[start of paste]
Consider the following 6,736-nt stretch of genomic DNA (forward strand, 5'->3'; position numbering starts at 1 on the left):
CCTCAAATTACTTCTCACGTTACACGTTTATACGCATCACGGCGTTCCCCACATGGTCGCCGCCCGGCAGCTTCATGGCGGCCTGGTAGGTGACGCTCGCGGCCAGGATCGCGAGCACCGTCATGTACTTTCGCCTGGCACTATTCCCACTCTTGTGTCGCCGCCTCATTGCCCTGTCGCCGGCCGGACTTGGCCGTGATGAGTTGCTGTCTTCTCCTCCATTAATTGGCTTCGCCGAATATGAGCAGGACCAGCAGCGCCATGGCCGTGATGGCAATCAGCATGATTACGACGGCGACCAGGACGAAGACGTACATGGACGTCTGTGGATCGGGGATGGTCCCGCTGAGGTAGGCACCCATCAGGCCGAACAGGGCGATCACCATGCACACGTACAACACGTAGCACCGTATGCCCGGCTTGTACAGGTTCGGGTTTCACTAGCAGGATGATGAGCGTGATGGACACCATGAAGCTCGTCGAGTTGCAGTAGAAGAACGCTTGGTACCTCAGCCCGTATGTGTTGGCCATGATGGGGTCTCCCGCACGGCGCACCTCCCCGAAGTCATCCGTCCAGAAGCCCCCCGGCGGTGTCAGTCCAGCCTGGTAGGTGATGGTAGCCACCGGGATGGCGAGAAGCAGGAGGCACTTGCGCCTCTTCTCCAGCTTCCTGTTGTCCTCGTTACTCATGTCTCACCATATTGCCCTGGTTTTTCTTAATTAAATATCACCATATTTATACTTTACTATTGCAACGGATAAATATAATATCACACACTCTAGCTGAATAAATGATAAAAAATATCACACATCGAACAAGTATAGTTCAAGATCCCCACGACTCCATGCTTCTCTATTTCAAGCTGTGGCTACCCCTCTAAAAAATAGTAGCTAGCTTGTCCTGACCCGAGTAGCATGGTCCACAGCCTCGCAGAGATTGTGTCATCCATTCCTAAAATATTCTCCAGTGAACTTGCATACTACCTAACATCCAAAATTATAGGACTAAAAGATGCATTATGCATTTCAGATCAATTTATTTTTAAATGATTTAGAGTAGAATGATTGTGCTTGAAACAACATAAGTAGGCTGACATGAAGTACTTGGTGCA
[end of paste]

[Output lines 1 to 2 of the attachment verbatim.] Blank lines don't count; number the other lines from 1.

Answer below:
Consider the following 6,736-nt stretch of genomic DNA (forward strand, 5'->3'; position numbering starts at 1 on the left):
CCTCAAATTACTTCTCACGTTACACGTTTATACGCATCACGGCGTTCCCCACATGGTCGCCGCCCGGCAGCTTCATGGCGGCCTGGTAGGTGACGCTCGCGGCCAGGATCGCGAGCACCGTCATGTACTTTCGCCTGGCACTATTCCCACTCTTGTGTCGCCGCCTCATTGCCCTGTCGCCGGCCGGACTTGGCCGTGATGAGTTGCTGTCTTCTCCTCCATTAATTGGCTTCGCCGAATATGAGCAGGACCAGCAGCGCCATGGCCGTGATGGCAATCAGCATGATTACGACGGCGACCAGGACGAAGACGTACATGGACGTCTGTGGATCGGGGATGGTCCCGCTGAGGTAGGCACCCATCAGGCCGAACAGGGCGATCACCATGCACACGTACAACACGTAGCACCGTATGCCCGGCTTGTACAGGTTCGGGTTTCACTAGCAGGATGATGAGCGTGATGGACACCATGAAGCTCGTCGAGTTGCAGTAGAAGAACGCTTGGTACCTCAGCCCGTATGTGTTGGCCATGATGGGGTCTCCCGCACGGCGCACCTCCCCGAAGTCATCCGTCCAGAAGCCCCCCGGCGGTGTCAGTCCAGCCTGGTAGGTGATGGTAGCCACCGGGATGGCGAGAAGCAGGAGGCACTTGCGCCTCTTCTCCAGCTTCCTGTTGTCCTCGTTACTCATGTCTCACCATATTGCCCTGGTTTTTCTTAATTAAATATCACCATATTTATACTTTACTATTGCAACGGATAAATATAATATCACACACTCTAGCTGAATAAATGATAAAAAATATCACACATCGAACAAGTATAGTTCAAGATCCCCACGACTCCATGCTTCTCTATTTCAAGCTGTGGCTACCCCTCTAAAAAATAGTAGCTAGCTTGTCCTGACCCGAGTAGCATGGTCCACAGCCTCGCAGAGATTGTGTCATCCATTCCTAAAATATTCTCCAGTGAACTTGCATACTACCTAACATCCAAAATTATAGGACTAAAAGATGCATTATGCATTTCAGATCAATTTATTTTTAAATGATTTAGAGTAGAATGATTGTGCTTGAAACAACATAAGTAGGCTGACATGAAGTACTTGGTGCA